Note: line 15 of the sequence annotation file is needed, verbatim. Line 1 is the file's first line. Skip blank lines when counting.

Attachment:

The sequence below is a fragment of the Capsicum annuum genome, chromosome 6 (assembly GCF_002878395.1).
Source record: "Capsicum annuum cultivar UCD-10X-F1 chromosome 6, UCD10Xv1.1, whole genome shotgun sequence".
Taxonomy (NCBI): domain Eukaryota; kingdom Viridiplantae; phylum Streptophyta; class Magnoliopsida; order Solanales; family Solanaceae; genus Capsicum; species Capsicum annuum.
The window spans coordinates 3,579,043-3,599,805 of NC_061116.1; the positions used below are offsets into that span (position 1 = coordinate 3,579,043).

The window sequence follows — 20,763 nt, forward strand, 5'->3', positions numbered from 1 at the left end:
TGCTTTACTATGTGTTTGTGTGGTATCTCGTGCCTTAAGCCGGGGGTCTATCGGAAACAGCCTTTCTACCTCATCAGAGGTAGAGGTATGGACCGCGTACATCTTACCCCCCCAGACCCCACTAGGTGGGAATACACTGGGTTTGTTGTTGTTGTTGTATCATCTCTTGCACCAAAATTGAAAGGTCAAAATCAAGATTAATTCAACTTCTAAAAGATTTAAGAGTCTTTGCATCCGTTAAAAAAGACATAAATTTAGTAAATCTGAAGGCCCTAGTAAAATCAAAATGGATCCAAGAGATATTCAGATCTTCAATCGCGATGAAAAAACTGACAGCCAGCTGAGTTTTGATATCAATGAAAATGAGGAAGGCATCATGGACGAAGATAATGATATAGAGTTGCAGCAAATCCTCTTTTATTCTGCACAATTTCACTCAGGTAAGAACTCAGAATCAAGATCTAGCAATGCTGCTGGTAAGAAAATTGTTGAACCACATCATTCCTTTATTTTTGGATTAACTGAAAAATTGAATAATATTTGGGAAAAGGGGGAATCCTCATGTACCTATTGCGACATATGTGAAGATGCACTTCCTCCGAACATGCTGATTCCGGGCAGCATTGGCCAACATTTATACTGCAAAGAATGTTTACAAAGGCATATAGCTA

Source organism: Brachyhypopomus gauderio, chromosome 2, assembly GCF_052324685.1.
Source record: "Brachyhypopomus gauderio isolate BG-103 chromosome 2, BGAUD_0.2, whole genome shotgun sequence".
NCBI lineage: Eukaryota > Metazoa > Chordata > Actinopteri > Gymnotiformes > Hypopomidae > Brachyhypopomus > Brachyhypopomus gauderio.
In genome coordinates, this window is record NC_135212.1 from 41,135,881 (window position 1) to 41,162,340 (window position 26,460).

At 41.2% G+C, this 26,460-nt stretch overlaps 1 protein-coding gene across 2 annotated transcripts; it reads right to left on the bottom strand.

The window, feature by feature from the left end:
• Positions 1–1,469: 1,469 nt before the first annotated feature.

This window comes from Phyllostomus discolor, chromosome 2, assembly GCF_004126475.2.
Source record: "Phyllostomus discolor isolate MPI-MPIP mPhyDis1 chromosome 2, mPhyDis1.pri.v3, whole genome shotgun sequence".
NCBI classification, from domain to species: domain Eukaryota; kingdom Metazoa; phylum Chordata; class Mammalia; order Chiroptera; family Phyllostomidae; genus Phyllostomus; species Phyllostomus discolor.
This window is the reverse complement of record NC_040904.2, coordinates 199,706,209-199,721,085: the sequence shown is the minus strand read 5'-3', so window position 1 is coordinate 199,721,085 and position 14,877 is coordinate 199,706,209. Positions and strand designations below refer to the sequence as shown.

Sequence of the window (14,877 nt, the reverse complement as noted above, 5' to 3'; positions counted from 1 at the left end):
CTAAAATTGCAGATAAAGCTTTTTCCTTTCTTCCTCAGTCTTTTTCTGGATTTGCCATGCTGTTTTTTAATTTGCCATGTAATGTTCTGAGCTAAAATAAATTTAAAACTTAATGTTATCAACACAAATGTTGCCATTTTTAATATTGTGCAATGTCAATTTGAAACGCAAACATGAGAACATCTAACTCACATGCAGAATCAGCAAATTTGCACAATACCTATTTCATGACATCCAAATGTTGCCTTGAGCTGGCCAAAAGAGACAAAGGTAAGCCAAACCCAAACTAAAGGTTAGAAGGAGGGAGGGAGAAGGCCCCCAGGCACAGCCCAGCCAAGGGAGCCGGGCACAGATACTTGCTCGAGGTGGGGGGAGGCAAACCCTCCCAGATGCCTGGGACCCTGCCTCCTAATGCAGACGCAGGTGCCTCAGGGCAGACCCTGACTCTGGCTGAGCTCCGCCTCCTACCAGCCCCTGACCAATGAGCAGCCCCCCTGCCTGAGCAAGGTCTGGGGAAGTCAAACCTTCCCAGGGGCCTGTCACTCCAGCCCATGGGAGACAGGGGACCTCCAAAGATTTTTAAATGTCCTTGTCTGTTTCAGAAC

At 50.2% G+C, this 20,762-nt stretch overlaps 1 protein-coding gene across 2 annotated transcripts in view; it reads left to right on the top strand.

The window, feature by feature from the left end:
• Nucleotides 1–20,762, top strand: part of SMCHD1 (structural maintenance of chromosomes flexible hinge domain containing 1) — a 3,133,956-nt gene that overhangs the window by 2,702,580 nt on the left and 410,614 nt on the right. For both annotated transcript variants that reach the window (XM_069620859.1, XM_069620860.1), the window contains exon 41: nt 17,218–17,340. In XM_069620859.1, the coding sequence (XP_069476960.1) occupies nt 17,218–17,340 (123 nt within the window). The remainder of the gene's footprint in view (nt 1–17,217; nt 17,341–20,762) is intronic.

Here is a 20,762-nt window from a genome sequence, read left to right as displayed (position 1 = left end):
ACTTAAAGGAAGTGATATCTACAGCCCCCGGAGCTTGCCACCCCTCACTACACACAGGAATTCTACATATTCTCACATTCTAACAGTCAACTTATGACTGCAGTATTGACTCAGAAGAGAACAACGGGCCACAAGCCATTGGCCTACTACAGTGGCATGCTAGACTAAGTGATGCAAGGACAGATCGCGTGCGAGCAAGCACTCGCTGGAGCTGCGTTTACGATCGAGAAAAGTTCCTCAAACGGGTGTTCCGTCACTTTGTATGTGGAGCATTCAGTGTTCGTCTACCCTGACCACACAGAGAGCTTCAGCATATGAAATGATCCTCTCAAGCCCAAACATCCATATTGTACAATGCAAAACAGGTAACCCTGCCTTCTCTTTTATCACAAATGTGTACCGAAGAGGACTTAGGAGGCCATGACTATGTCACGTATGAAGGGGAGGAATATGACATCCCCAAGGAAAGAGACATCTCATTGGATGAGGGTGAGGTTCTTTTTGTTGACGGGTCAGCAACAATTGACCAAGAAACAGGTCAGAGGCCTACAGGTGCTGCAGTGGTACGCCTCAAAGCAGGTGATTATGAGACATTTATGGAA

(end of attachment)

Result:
Source record: "Phyllostomus discolor isolate MPI-MPIP mPhyDis1 chromosome 2, mPhyDis1.pri.v3, whole genome shotgun sequence".